My first two experiences with recipes from Essential Pepin, the composed salad and tarragon chicken, have been easy walks in the park. Maybe just because I’m not really a dessert guy that was not the case for the chocolate mousse.
Don’t get me wrong, the result was delicious and brilliantly chocolate-y, but the texture just wasn’t right. Picture chocolate ice cream with chocolate chunks or a very loose brownie with bits of fudge. It’s tough to complain about either of these but they’re still not a smooth, integrated mousse.
With a Google search I’ve found that some of the other bloggers who have experimented with Essential Pepin have had similar results. This post on Dinner with Julie demonstrates what I was expecting and shooting for while this one on Baking in the ‘Burg is closer to what I got. (more…)
There are two really good reasons to make candied, spiced nuts this year. First their ratio of effort to ohhhs and ahhhs is really low. One pot, ingredients in at once, and short-ish cooking time–it’s a recipe even Rachel Ray couldn’t screw up. Also, they’re much less messy than whole walnuts. You might think that a heaped bowl makes an excellent decorative piece but then some jerk (like me) will get it into his head that it’s a good idea to start cracking nuts by hand without really considering all the shell shrapnel.
Definitely candy your nuts instead.
The idea of adding pork fat (you won’t really taste it but it does add a meaty richness) came from Graham Pratt chef at the Gabardine via this piece on the Grid’s website. The technique is generally adapted from the Jacques Pépin recipe for the nuts in the composed salad recipe from Essential Pepin. (more…)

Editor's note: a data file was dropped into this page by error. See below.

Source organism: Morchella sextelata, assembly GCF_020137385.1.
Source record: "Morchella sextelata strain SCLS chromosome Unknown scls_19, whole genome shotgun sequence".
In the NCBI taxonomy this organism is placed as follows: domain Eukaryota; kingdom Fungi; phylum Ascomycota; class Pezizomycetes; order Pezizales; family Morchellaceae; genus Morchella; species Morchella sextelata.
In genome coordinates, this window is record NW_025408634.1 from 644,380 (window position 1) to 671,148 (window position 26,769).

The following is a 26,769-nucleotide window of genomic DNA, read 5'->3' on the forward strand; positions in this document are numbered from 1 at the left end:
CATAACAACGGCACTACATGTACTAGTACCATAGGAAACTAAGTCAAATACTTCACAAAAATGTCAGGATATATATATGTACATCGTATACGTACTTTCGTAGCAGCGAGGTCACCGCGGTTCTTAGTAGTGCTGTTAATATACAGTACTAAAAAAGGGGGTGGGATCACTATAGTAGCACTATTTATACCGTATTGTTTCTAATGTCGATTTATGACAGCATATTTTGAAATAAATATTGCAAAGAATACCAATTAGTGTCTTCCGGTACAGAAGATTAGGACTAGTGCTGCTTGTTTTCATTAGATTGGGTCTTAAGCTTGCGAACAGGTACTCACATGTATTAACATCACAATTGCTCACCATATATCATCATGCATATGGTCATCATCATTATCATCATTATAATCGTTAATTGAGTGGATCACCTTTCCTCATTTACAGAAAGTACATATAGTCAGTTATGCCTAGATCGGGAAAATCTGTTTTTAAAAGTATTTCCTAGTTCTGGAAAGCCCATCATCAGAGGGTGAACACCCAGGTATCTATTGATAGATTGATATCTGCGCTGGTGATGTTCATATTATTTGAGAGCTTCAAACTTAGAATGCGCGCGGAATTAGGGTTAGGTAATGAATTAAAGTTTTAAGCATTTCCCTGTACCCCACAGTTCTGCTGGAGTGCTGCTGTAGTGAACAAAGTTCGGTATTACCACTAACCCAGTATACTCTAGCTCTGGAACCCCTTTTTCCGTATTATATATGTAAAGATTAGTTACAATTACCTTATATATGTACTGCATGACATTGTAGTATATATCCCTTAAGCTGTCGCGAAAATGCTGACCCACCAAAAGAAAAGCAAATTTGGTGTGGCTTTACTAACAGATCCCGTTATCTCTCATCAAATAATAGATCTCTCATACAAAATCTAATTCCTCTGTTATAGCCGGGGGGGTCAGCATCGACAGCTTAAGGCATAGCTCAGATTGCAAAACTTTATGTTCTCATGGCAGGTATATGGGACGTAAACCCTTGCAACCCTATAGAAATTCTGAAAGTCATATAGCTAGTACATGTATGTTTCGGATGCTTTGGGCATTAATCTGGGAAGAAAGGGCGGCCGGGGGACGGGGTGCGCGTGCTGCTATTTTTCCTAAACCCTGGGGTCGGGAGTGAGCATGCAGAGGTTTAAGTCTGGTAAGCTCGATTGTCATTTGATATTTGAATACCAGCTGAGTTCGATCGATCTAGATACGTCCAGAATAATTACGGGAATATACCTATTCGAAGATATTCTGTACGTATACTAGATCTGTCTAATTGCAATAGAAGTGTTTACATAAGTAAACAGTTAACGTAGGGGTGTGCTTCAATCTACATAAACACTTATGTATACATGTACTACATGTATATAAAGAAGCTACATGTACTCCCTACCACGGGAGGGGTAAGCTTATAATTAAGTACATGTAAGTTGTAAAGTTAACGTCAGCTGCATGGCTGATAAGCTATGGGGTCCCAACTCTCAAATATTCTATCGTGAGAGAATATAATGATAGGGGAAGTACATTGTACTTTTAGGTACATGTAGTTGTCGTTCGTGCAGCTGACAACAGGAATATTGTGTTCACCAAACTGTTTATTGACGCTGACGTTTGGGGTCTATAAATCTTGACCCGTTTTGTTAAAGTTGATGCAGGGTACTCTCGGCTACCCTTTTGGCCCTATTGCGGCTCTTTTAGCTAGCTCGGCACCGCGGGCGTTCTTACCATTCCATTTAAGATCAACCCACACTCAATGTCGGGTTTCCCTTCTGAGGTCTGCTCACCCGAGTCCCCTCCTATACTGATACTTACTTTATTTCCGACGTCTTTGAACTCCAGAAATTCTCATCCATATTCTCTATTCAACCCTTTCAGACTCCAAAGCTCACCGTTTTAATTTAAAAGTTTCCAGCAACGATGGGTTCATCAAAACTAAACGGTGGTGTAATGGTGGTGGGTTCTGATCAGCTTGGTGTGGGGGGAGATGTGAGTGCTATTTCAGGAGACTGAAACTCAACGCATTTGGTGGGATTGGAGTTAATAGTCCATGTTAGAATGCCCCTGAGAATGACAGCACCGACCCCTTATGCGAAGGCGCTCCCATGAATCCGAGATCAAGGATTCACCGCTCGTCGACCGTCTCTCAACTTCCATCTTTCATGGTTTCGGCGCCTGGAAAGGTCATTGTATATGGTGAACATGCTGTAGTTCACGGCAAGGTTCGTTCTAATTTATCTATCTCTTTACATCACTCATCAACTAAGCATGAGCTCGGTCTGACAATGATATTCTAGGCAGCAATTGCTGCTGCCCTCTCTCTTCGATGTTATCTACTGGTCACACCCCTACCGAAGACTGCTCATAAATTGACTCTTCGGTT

I’m a regular reader of Kenji Alt’s Food Lab column on Serious Eats. With this great recipe for homemade mayonnaise from a post in early October Kenji continues to deliver the goods.
None of the usual bs of slow drips of oil while balancing a giant metal bowl on your lap and whisking with the other hand or trying to manage the barest, steady stream through the feed tube of a food processor. All the ingredients go into a container at once, they settle for a few moments and then an immersion blender is put to work magically turning them into mayo. Every time.
Anyone who publishes or posts a recipe for homemade mayo that uses the food processor (or even worse the bowl-and-whisk) method deserves a stiff dose of public shame and a life of sandwiches made with the foul-tasting Miracle Whip. (more…)
Last week I had a post recapping a lot of what we ate while in San Francisco. This one is going to cover everything from food trucks, market vendors, and anything that was in any way street food.
During our five days in SF we managed to fit in two of the Off the Grid food truck events. Friday night 27 vendors (truck and tent) gather in a parking lot at Fort Mason, a former army base that has been repurposed as community space and would be familiar to Torontonians as having the vibe of the Wychwood Barns on a scale and in a space like the Distillery District. (more…)
We’re just back from five fantastic days in San Francisco. Obviously, we ate as many meals as we could stomach and here are some of the highlights. I’m going to spread this over two posts. Post one will be all the food we ate from establishments with walls and a roof and the rest (trucks, carts, and market vendors) will go into the second post.
San Francisco is one of the best food cities in North America and therefore one of the most visited and written about. Not much of what I have to say here is new ground, I know, and we’re very grateful for all the suggestions we got through Twitter friends Eric, Lauren, Renée, Natalie, and so many others. Thanks, guys. (more…)